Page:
The constitutional rights of women, discrimination against women, occupational segregation, disparities in income of men and women, and legal remedies to provide women with equal opportunities to compete against men have received more attention in the U.S., in elected bodies, on the state and national level, in academic circles, in labor unions, and in the media, than in any other country in the world. Yet at this writing the disappointments remain numerous. The slow pace of change in the workplace in respect to wages, occupational segregation, and equal opportunities counterbalances the rapid progress made in the legal field.
It is true that there have been some important victories, important progress, for women in the legal, educational, business, and economic field, but by and large these victories have been patchy and regional. Four fundamental reasons for women's continued disadvantage and subordination have remained largely undisturbed: continued segregation of jobs in the marketplace; the substantial gap in income between men and women doing the same or similar work; women's dual burden of being mothers and workers; and, lastly, but perhaps most importantly, sexist perceptions, the careless attitude of American males concerning the legitimate aspirations, complaints and requirements of women, particularly working women with children.
The profile of women in the United States, notably married women and women in employment, continues to change. In 1986, for the first time, women outnumbered men in the United States (by some six million), and women born on July 1, 1986, had a life expectancy of 78.3 years, compared to 71.3 for men. 1 Some observers are saying that women may lose this lead since more and more are smoking, predicting that their life expectancy in the next few decades will be about the same as men's. 2 However, the United States Bureau of the Census estimates that by 2050 women will outnumber men in the United States by 12.5 million and projects that, in the same year, 28 percent of older women will be 85 years or older, as against 17 percent for men. 3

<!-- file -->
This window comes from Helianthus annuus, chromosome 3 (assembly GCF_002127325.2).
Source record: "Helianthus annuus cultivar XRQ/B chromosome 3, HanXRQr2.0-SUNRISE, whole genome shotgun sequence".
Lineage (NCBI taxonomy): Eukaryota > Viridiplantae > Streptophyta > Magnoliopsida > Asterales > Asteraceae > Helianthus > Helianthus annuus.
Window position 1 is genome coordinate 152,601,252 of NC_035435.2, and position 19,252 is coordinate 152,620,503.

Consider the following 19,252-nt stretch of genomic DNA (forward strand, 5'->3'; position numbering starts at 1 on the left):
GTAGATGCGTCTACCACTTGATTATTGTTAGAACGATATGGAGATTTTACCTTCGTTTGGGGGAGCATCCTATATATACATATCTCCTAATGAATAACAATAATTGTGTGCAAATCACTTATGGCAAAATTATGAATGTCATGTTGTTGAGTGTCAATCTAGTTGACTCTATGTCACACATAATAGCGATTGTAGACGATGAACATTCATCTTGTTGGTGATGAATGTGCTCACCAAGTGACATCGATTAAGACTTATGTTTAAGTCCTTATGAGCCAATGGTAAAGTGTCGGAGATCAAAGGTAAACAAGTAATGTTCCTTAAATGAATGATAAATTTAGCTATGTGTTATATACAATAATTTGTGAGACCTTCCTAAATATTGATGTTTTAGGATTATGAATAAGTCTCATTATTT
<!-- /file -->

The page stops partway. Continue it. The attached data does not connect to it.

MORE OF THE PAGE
Women are pouring into the workplace. In one 12-month period during 1983 and 1984, some 1.8 million more women went to work. By the end of 1987, nearly 68 percent of all women 16 years and older were working. All in all, women comprise 45 percent of the total United States labor force, up from only 29 percent in 1950. Between 1980 and 1985, the number of women working two or more jobs rose by almost 40 percent to 2.2 million and comprised nearly 40